The washboard is mounted in a wooden frame while the frottoir is made only from the metal ribbing and is hung around the neck and called the Cajun Rub-Board Vest.
The frottoir or vest frottoir (from Cajun French "vest to be rubbed") is played as a stroked percussion instrument, often in a band with a drummer, while the washboard generally is a replacement for drums.
In a jug band, the washboard was stroked with a single whisk-broom and functions as the drums for the band, playing only on the back-beat, for most songs, as a substitute for a snare drum. In a four-beat measure, the washboard will stroke on the 2-beat and the 4-beat. Best sound is achieved using a single steel-wire snare-brush, or whisk-broom.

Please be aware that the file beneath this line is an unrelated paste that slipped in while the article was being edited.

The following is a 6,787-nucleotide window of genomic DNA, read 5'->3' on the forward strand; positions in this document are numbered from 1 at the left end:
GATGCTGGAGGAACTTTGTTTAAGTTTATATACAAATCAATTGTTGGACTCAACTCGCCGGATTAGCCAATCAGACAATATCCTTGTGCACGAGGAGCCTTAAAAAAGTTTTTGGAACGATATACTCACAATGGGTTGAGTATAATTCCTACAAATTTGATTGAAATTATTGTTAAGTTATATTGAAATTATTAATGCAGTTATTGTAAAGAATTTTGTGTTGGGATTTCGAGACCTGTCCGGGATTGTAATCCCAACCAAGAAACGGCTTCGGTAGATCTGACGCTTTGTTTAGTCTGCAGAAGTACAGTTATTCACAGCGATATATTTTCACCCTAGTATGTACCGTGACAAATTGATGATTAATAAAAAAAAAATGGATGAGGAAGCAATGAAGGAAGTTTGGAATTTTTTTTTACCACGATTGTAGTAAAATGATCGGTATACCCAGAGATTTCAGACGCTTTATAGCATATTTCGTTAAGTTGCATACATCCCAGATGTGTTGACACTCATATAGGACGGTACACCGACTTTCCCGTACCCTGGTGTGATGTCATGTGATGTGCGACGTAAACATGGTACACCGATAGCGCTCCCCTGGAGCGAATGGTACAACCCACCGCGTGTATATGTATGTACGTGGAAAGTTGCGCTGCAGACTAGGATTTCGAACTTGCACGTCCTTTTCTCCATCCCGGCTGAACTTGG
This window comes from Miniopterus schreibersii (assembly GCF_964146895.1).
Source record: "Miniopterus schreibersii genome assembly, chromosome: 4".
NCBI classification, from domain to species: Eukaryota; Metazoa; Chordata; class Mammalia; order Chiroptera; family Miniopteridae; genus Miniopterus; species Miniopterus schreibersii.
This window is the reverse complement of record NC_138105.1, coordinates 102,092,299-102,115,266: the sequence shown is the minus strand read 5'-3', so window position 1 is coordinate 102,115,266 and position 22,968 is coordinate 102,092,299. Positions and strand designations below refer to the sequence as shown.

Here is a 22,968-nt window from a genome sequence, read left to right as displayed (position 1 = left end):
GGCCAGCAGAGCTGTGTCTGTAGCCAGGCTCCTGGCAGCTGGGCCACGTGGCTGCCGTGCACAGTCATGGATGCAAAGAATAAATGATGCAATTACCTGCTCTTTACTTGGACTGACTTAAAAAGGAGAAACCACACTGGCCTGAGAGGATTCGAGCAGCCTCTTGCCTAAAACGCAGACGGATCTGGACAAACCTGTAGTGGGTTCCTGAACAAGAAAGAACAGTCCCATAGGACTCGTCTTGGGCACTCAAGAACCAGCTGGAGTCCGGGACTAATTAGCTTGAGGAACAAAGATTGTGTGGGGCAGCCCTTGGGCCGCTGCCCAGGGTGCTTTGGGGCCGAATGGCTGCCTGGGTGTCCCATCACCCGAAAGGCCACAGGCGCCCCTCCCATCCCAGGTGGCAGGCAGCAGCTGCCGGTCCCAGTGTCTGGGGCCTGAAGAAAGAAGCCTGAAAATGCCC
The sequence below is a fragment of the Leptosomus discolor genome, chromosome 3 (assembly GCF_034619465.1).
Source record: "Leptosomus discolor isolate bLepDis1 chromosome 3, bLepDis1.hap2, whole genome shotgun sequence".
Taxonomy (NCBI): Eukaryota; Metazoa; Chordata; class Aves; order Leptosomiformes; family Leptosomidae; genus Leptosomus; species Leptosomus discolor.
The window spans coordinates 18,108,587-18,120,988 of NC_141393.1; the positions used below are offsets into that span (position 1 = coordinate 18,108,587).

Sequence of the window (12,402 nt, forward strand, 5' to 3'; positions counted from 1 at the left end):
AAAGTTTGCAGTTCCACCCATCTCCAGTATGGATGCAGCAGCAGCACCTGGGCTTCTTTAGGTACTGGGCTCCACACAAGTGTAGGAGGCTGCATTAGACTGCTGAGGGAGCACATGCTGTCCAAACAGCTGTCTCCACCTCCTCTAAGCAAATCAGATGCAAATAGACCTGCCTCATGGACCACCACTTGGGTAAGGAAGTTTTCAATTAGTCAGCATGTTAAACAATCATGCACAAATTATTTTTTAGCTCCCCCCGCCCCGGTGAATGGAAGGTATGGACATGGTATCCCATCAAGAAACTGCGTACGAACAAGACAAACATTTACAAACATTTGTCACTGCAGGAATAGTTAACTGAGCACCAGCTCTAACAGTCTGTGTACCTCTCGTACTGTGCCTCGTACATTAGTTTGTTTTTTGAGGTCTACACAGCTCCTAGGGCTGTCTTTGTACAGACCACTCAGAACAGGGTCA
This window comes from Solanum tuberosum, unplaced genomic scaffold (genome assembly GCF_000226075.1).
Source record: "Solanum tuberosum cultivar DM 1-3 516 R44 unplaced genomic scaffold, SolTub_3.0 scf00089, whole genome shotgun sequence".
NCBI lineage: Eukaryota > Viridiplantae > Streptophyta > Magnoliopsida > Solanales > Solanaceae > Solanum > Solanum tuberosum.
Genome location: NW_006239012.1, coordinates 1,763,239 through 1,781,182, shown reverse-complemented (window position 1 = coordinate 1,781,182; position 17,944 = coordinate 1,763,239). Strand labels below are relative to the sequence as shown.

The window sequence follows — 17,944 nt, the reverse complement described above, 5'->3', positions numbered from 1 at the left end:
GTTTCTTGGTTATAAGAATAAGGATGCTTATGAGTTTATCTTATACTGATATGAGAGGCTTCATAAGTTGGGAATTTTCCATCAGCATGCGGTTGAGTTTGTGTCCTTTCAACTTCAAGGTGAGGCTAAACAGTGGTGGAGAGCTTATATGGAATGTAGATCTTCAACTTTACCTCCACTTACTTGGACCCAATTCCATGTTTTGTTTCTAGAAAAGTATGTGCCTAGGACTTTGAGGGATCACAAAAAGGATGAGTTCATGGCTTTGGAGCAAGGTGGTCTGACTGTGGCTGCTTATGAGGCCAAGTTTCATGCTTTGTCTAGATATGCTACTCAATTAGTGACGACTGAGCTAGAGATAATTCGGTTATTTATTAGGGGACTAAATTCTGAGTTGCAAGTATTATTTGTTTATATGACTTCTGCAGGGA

However, in a jazz setting, the washboard can also be played with thimbles on all fingers, tapping out much more complex rhythms, as in the Washboard Rhythm Kings, a full-sized band.
Some washboard players may add other small percussion devices to the washboard, such as a cymbal, woodblock, or cow bell, which can periodically be struck to vary the effect.
A frottoir is played with a stroking instrument (usually thimble-gloves or a pair of bottle-openers) in each hand. In a 4-beat measure, the Frottoir will be stroked 8 to 16 times. It plays more like a Latin percussion instrument, rather than as a drum.